Kitchen Remodeling | The best ideas in storage, stove tops, and seating are bound to serve you a little kitchen island inspiration.
Chicago-based kitchen designer Rebekah Zaveloff of KitchenLab believes two kitchen islands are better than one. She imagined this pairing for visitors to a kitchen industry trade show. While one island acts as the workhorse, housing a sink and faucet and offering ample work space, the other allows family and guests to sit and stay awhile.
All in One
Mick De Giulio’s “2012 Kitchen of the Year” seems to have it all—contrasting countertops delineating the island’s eating bar from work zones; ample storage (both open and closed) to improve functionality; and a Kallista sink for easy cleanup.
In this South Carolina home, the main island is covered in cool quartz composite made to resemble Carrera marble. The lower counter section, surfaced in walnut butcher block, provides the perfect work area for chopping vegetables and slicing breads.
The Host with the Most
A center island with seating on one side allows the host to prepare the meal while still entertaining guests. Remember to install the range hood high enough to avoid impeding views. Also, consider adding a recessed shelving to keep cookbooks close at hand.
Easier said than done, scrap wood can be applied to a kitchen island with dramatic effect. If you’re a relatively handy DIYer, consider puzzling together scrap wood in various finishes on a side of the island without doors or details.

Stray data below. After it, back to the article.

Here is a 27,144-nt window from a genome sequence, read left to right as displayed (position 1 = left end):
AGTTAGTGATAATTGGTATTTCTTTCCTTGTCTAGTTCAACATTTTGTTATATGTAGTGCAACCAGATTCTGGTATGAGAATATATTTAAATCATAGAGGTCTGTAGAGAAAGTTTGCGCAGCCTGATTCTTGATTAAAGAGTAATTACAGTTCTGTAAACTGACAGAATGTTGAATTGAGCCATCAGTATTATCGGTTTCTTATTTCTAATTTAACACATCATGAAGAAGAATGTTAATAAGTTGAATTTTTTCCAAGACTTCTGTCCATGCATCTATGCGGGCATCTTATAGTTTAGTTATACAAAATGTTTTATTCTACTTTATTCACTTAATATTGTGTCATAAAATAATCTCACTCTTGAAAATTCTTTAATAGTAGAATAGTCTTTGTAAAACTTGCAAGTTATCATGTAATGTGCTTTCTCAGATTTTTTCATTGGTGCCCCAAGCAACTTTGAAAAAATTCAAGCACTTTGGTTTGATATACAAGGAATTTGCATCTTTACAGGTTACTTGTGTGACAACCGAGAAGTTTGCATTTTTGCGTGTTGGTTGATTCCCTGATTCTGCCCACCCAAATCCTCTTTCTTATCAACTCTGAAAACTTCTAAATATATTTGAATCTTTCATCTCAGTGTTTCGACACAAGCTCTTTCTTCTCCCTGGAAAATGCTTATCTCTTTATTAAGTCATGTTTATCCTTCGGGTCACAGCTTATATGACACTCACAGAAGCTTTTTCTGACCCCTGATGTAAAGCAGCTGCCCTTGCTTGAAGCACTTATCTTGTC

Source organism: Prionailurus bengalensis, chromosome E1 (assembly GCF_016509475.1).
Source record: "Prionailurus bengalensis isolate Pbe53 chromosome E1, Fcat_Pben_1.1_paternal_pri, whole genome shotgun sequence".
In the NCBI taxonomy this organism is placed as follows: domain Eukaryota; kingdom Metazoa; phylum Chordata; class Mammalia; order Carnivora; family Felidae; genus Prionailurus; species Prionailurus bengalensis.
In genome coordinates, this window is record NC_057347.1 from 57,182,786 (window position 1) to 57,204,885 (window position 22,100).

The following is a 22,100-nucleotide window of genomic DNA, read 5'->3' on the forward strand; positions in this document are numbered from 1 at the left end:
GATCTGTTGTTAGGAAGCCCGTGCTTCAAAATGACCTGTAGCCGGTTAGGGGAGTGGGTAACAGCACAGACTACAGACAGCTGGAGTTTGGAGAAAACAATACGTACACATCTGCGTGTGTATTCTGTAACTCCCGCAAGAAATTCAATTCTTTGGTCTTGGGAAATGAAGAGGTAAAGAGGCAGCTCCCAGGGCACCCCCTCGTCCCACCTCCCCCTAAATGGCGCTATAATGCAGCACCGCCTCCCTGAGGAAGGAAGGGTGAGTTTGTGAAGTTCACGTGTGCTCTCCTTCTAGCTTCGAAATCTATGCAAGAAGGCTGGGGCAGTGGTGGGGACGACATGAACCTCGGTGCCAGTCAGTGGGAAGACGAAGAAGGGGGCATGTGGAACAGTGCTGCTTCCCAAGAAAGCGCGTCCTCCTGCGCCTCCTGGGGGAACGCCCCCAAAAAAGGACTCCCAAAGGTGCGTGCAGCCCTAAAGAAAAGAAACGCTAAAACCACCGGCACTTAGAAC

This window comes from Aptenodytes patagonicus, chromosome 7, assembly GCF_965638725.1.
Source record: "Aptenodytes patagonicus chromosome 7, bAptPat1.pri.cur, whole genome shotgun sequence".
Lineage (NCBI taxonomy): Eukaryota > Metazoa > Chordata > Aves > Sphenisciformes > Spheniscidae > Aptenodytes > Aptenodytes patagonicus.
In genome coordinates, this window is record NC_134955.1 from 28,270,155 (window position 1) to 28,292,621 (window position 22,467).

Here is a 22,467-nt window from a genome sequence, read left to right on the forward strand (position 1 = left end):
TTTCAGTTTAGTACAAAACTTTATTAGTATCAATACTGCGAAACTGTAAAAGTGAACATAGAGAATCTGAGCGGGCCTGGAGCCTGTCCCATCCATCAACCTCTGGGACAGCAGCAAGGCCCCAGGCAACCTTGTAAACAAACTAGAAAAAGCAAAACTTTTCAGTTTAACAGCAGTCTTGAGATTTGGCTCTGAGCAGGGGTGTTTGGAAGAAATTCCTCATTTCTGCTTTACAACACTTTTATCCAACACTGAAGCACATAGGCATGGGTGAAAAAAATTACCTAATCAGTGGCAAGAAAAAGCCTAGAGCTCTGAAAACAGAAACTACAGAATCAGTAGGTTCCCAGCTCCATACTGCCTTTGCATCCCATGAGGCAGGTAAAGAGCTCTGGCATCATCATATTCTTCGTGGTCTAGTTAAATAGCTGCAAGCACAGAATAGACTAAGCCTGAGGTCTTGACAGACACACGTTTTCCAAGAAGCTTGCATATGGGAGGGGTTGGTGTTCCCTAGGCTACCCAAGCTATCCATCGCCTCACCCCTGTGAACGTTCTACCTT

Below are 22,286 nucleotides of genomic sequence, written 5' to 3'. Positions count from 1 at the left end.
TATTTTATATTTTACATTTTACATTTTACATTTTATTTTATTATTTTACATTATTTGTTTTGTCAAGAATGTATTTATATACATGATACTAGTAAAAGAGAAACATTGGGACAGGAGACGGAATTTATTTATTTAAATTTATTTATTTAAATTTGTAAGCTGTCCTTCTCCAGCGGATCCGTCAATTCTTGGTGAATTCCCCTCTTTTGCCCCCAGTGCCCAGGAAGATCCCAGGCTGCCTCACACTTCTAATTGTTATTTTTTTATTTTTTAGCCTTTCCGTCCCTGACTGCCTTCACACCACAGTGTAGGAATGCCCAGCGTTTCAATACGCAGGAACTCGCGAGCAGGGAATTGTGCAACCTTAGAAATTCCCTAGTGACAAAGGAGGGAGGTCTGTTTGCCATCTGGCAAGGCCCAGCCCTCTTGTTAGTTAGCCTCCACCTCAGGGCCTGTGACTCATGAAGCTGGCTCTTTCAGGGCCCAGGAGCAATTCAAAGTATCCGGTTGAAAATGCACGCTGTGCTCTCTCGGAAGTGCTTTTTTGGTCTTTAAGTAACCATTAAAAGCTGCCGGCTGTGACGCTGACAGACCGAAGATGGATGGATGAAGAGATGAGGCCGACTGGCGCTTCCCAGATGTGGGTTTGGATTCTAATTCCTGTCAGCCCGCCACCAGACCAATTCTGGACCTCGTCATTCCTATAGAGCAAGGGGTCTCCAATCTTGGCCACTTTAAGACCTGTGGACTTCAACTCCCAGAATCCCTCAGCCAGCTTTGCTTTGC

Farm Table Chic
If you have a big kitchen and plenty of storage, try a simple farm table as your island; the surface can work just as easily for serving dinner as canning vegetables. The straight lines are great for many kitchen styles, and farm tables can usually be found for a fair price secondhand.
Bigger Is Better
From designer Barbara Piazza, this island may be huge (6′ x 17′ to be exact), but it needed to serve a big family, the Kennedys—and be eco-friendly, too! The cabinets are made of recycled wood, formaldehyde-free glues, and low-VOC paints and stains. The island itself houses a microwave, two dishwashers, a warming drawer and plenty of space to serve as a buffet.
Roll With It
An island on wheels means never having to stress about cleaning the hard-to-reach spots underneath, as well as the ability to switch up the kitchen layout as needed. It could even roll right over to the dining area, providing an impromptu sideboard. This particular island was salvaged from an Old Dutch Mustard building.
It’s a Wrap
Cladding an island in an unexpected material adds a welcome layer of texture to the overall kitchen. Corrugated sheet metal wraps the front of this kitchen island, contrasting with the laminate and wood employed elsewhere.
Incorporating details into the island frees up valuable counter space. This Brooklyn kitchen owner went so far as to create an integrated knife block in the island’s overhanging countertop.
Off the Rack
A store-bought, ready-to-use kitchen island offers instant gratification; just be sure to measure before you buy. The Creston island from Ballard Designs is a great option for small spaces. Pass-through drawers mean no walking around to access items stored inside. The design includes six cubbies on each side, a butcher block top, and a side-mounted towel rack. On sale now, $599.
Off the Rack Cont’d
Measuring a cool ninety-six inches, Restoration Hardware’s kitchen island scores high in the looks department. Constructed of pine timbers salvaged from 100-year-old buildings, it offers a long shelf perfect for baskets of potatoes or cookbook storage. – Bob Vila